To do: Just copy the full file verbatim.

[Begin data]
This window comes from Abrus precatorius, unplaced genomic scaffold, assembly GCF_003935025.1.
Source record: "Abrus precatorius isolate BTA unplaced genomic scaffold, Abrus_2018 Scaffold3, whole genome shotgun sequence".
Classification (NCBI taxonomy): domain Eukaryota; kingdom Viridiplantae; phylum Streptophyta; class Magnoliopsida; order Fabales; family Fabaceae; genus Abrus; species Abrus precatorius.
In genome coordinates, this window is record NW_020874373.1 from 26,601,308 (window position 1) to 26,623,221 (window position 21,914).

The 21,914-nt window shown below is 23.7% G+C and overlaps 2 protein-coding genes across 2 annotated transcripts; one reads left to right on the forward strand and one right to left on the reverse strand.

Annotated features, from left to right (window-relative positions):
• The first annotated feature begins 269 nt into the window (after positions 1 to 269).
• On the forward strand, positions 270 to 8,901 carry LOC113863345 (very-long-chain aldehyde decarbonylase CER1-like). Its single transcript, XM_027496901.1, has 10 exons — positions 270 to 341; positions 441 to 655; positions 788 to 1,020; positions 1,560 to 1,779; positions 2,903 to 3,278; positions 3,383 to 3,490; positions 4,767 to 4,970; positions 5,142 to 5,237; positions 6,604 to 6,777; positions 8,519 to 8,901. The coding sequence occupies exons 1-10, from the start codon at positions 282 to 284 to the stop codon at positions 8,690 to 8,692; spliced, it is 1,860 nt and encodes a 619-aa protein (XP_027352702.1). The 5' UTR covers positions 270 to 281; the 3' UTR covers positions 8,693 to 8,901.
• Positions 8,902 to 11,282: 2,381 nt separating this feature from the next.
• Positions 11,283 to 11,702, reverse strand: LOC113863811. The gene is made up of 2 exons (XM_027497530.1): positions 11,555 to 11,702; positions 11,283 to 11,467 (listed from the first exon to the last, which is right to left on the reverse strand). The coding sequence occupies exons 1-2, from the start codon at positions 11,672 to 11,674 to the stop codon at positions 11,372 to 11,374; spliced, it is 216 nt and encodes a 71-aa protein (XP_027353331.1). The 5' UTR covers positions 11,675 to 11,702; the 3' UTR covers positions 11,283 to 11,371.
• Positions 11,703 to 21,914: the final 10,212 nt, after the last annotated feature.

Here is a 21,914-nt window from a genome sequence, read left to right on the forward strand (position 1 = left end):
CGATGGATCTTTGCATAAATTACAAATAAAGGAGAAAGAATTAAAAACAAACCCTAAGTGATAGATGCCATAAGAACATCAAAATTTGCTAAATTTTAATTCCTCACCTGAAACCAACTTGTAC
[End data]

This window comes from Abrus precatorius, unplaced genomic scaffold, assembly GCF_003935025.1.
Source record: "Abrus precatorius isolate BTA unplaced genomic scaffold, Abrus_2018 Scaffold3, whole genome shotgun sequence".
Classification (NCBI taxonomy): domain Eukaryota; kingdom Viridiplantae; phylum Streptophyta; class Magnoliopsida; order Fabales; family Fabaceae; genus Abrus; species Abrus precatorius.
In genome coordinates, this window is record NW_020874373.1 from 26,601,308 (window position 1) to 26,623,221 (window position 21,914).

The 21,914-nt window shown below is 23.7% G+C and overlaps 2 protein-coding genes across 2 annotated transcripts; one reads left to right on the forward strand and one right to left on the reverse strand.

Annotated features, from left to right (window-relative positions):
• The first annotated feature begins 269 nt into the window (after positions 1 to 269).
• On the forward strand, positions 270 to 8,901 carry LOC113863345 (very-long-chain aldehyde decarbonylase CER1-like). Its single transcript, XM_027496901.1, has 10 exons — positions 270 to 341; positions 441 to 655; positions 788 to 1,020; positions 1,560 to 1,779; positions 2,903 to 3,278; positions 3,383 to 3,490; positions 4,767 to 4,970; positions 5,142 to 5,237; positions 6,604 to 6,777; positions 8,519 to 8,901. The coding sequence occupies exons 1-10, from the start codon at positions 282 to 284 to the stop codon at positions 8,690 to 8,692; spliced, it is 1,860 nt and encodes a 619-aa protein (XP_027352702.1). The 5' UTR covers positions 270 to 281; the 3' UTR covers positions 8,693 to 8,901.
• Positions 8,902 to 11,282: 2,381 nt separating this feature from the next.
• Positions 11,283 to 11,702, reverse strand: LOC113863811. The gene is made up of 2 exons (XM_027497530.1): positions 11,555 to 11,702; positions 11,283 to 11,467 (listed from the first exon to the last, which is right to left on the reverse strand). The coding sequence occupies exons 1-2, from the start codon at positions 11,672 to 11,674 to the stop codon at positions 11,372 to 11,374; spliced, it is 216 nt and encodes a 71-aa protein (XP_027353331.1). The 5' UTR covers positions 11,675 to 11,702; the 3' UTR covers positions 11,283 to 11,371.
• Positions 11,703 to 21,914: the final 10,212 nt, after the last annotated feature.

Here is a 21,914-nt window from a genome sequence, read left to right on the forward strand (position 1 = left end):
CGATGGATCTTTGCATAAATTACAAATAAAGGAGAAAGAATTAAAAACAAACCCTAAGTGATAGATGCCATAAGAACATCAAAATTTGCTAAATTTTAATTCCTCACCTGAAACCAACTTGTAC